Do everything in the spirit of offering to the Lord. It does not matter how lowly your station may be; it does not matter how humble the task you perform.
There was a spiritual seeker—Jignasu—who was told about a holy man, a sage who lived on a lonely, remote mountain-top. It was believed that this wise man had an answer for every question—the solution to every problem. Merely by spending a few minutes in his presence, one’s life would be changed forever. Naturally, the seeker was anxious to meet such an evolved soul. “If only I could just see him,” he said to himself, “I would count myself blessed! If only I could share a few seconds with him, I would feel truly enlightened!”
He decided to set out in search of the sage’s abode. For days together, he walked across hills, rivers, valleys and streams to locate the mountain where the great guru lived. After a tough and exhausting climb, he finally arrived at the sage’s front door. Trembling with intense emotional excitement, he knocked at the door. It was opened by a lowly man in poor clothes, whom he took to be a servant. The servant greeted him and led him through the house. They passed through several corridors and rooms, and the servant kept on talking as they walked. However, the seeker’s mind was so fixed on the experience ahead of him, that he hardly paid any attention to what the man was saying. The servant glanced at him as he talked and finally, they both arrived at a locked door. He opened the door which led on to the back yard. Wordlessly, he indicated that the visitor should leave the house.
“But I’ve come all the way to meet the guru,” the seeker protested. “I must have at least a few minutes with him!”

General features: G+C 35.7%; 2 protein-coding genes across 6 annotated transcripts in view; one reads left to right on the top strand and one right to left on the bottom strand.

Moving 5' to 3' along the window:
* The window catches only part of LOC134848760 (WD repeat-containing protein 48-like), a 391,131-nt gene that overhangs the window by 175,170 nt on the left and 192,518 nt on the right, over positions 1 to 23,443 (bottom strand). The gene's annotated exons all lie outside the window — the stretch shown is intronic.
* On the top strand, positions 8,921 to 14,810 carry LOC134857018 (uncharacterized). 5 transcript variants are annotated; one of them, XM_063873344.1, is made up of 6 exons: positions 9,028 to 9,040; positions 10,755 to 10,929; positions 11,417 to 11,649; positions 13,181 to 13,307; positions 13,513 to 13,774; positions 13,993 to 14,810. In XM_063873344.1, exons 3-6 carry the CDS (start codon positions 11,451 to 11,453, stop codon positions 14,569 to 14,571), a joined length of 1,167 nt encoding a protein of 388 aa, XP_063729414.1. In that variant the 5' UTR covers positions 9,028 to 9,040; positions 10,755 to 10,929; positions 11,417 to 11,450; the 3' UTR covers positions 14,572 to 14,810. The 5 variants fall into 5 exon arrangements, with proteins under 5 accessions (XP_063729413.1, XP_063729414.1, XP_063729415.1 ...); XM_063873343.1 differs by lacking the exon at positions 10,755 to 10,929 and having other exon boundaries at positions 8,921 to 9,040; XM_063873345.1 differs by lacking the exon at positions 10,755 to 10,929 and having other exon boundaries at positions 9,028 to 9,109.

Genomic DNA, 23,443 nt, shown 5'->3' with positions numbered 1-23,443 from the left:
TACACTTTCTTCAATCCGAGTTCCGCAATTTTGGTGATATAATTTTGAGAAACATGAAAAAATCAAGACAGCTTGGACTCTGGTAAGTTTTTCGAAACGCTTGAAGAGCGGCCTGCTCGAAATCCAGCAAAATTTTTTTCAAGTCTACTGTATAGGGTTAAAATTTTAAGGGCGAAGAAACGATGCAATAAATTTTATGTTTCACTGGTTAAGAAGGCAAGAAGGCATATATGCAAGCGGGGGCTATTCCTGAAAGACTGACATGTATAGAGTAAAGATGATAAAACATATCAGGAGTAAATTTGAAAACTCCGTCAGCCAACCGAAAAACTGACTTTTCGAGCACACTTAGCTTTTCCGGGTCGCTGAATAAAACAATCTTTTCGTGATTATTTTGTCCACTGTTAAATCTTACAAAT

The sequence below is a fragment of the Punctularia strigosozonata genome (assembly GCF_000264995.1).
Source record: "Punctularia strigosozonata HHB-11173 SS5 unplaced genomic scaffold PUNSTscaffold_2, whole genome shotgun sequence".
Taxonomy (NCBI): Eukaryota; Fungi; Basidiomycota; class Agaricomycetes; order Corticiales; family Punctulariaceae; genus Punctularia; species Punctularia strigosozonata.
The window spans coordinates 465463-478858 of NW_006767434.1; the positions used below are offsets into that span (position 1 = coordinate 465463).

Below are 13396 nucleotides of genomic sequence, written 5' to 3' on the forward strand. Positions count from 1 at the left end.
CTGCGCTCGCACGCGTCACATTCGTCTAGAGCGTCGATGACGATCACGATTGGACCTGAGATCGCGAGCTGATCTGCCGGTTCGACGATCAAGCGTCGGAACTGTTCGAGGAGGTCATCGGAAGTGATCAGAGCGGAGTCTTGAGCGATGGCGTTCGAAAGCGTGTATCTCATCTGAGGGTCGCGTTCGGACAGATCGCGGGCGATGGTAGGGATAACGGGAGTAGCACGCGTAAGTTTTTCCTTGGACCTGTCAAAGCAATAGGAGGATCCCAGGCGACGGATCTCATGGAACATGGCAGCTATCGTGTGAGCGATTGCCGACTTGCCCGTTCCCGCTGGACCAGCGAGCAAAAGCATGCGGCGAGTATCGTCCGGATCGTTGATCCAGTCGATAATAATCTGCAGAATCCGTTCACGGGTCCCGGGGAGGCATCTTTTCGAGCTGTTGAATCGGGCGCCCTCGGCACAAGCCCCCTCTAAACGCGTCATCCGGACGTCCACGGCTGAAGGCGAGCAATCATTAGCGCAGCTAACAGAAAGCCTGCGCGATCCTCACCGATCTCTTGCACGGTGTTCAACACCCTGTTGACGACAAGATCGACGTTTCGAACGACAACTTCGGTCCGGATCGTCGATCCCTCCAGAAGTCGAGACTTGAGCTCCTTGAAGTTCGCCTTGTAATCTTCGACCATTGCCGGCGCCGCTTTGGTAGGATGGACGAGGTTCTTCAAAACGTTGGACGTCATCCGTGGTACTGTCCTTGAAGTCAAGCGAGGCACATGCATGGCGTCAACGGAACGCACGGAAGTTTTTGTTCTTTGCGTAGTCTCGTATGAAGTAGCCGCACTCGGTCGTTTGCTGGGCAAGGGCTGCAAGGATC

“You just did,” answered the sage as he let the man out and shut the door firmly.
We are so preoccupied with ‘big’ issues; we have no time to spare for the ‘here and now.’ Our answers, the solutions to our problems are not always to be found on a mountain-top; they may be staring you in the face right where you are.
Take serious things lightly
Whenever the great inventor, Thomas Alva Edison felt lost and helpless and found it impossible to proceed with a difficult experiment, he would adopt a unique way out of the stressful situation. He would go to sleep on a couch holding tightly on to a rock in his hand. As he dozed, he would dip into his subconscious mind, where he knew the answer to his problems would be found. As he slipped into sleep, his hold on the rock would be loosened, and it would fall down with a thud. The noise would awaken Edison and he would spring up, awake and alert—the solution to his problem now available to him. He would quickly write it down and proceed with his interrupted experiment.
The noise, shout and shows of the world often distract us from the inner spirit, with its vast and deep store of wisdom. This inner genius can be tapped through deep relaxation. A good night’s sleep or a relaxing, short nap will clear the cobwebs of your mind, and allow your inner wisdom to shine forth.
People seek fame and fortune in the world outside—as they believe that if they become rich and famous, they will also be happy and contended. They have got themselves slightly mixed up; if they do what makes them truly happy, appreciation and contentment will naturally follow.
This was first published in the March 2013 issue of Complete Wellbeing.